The British Museum, based in Montague House, Bloomsbury, opened its doors on 15 January 1759, as the world's first state-owned public museum. The Museum's collection mostly originated from Sir Hans Sloane (1660-1753), whose vast holdings were purchased by Parliament shortly after his death. The largest component of this collection was objects of natural history, including a herbarium made up of 265 bound volumes, many of which were classified according to the late seventeenth-century system of John Ray (1627-1705). The 1750s saw the emergence of Linnaean binomial nomenclature, following the publication of Carl Linnaeus' Species Plantarum (1753) and Systema Naturae (1758). In order to adopt this new system for their collections, the Trustees of the British Museum chose to employ the Swedish naturalist and former student of Linnaeus, Daniel Solander (1733-1782) to reclassify the collection. Solander was ordered to devise a new system for classifying and cataloguing Sloane's natural history collection, which would allow both Linnaeans and those who followed earlier systems to access it. Solander's work was essential for allowing the British Museum to realize its aim of becoming a public centre of learning, adapting the collection to reflect the diversity of classificatory practices which were existent by the 1760s. This task engaged Solander until 1768, when he received an offer from Joseph Banks (1743-1820) to accompany him on HMS Endeavour to the Pacific.
  • ItemAccepted versionOpen Access
    Emergence in holographic scenarios for gravity
    (Elsevier BV, 2015) Dieks, D; van Dongen, J; de Haro, S
    'Holographic' relations between theories have become an important theme in quantum gravity research. These relations entail that a theory without gravity is equivalent to a gravitational theory with an extra spatial dimension. The idea of holography was first proposed in 1993 by Gerard 't Hooft on the basis of his studies of evaporating black holes. Soon afterwards the holographic 'AdS/CFT' duality was introduced, which since has been intensively studied in the string theory community and beyond. Recently, Erik Verlinde has proposed that even Newton's law of gravitation can be related holographically to the `thermodynamics of information' on screens. We discuss these scenarios, with special attention to the status of the holographic relation in them and to the question of whether they make gravity and spacetime emergent. We conclude that only Verlinde's scheme straightfowardly instantiates emergence. However, assuming a non-standard interpretation of AdS/CFT may create room for the emergence of spacetime and gravity there as well.
  • ItemPublished versionOpen Access
    Instantons and the Hartle-Hawking-Maldacena proposal for dS/CFT
    (Springer Science and Business Media LLC, 2014) De Haro, S; Petkou, AC
    We test the Maldacena proposal for the Hartle-Hawking late time quantum state in an asymptotically de Sitter universe. In particular, we calculate the on-shell action for scalar instantons on the southern hemisphere of the four-sphere and compare the result with the renormalized on-shell action for scalar instantons in EAdS$_4$. The two results agree provided the corresponding instanton moduli as well as the curvature radii are analytically continued. The instanton solutions in de Sitter are novel and satisfy mixed boundary conditions. We also point out that instantons on $S^4$ calculate the regularized volume of EAdS$_4$, while instantons on EAdS$_4$ calculate the volume of $S^4$, where the boundary condition of the instanton in one space is identified with the radius of curvature of the other. We briefly discuss the implications of the above geometric property of instantons for higher-spin holography.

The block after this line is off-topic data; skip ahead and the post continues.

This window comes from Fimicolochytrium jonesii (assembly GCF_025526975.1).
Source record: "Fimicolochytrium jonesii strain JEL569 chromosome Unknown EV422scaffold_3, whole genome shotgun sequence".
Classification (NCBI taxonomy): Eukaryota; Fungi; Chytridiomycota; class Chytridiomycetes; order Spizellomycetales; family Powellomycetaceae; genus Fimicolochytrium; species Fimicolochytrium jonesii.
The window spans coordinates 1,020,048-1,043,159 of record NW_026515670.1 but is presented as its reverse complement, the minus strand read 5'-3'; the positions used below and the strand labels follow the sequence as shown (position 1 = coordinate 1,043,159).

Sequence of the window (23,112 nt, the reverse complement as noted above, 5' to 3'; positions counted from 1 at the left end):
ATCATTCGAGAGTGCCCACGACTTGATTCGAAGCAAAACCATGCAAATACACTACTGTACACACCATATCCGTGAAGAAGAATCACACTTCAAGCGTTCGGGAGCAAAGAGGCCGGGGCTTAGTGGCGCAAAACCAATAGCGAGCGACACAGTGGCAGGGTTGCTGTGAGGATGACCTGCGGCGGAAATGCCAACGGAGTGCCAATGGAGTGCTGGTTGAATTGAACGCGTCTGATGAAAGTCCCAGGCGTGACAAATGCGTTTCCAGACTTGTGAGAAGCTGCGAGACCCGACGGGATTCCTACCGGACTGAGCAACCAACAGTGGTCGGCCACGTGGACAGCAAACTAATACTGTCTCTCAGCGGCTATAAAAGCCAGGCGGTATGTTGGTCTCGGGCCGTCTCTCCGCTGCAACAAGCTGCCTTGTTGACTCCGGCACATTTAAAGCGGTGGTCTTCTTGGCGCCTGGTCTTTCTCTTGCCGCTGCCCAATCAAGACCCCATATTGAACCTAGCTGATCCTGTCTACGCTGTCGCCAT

• ItemAccepted versionOpen Access
    Chern-Simons theory and the quantum Racah formula
    (World Scientific Pub Co Pte Lt, 2013) De Haro, S; Hahn, A
    We generalize several results on Chern-Simons models on Sigma x S1 in the so-called "torus gauge" which were obtained in arXiv:math-ph/0507040 to the case of general (simply-connected simple compact) structure groups and general link colorings. In particular, we give a non-perturbative evaluation of the Wilson loop observables corresponding to a special class of simple but non-trivial links and show that their values are given by Turaev's shadow invariant. As a byproduct we obtain a heuristic path integral derivation of the quantum Racah formula.
  • ItemAccepted versionOpen Access
    Holographic aspects of electric-magnetic dualities
    (IOP Publishing, 2008-05-01) De Haro, S; Petkou, AC
    We review recent work on holographic aspects of electric-magnetic dualities in theories that involve conformally coupled scalars and abelian gauge fields in asymptotically AdS4 spaces. Such models are relevant for the holographic description of M-theory. We also briefly comment on some new results on the holographic properties of generalized electric-magnetic duality in gravity.
  • ItemAccepted versionOpen Access
    Diffusion model for SU(N) QCD screening
    (American Physical Society (APS), 2006) Arcioni, G; De Haro, S; Gao, P
    We consider a phenomenological model for the dynamics of Wilson loops in pure SU(N) QCD where the expectation value of the loop is the average over an interacting diffusion process on the group manifold SU(N). The interaction is provided by an arbitrary potential that generates the transition from the Casimir scaling regime into the screening phase of the four-dimensional gauge theory. The potential is required to respect the underlying center symmetry of the gauge theory, and this predicts screening of arbitrary SU(N) representations to the corresponding antisymmetric representations of the same N-ality. The stable strings before the onset of screening are therefore the k-strings. In the process we find a non-trivial but solvable modification of the QCD_2 matrix model that involves an arbitrary potential.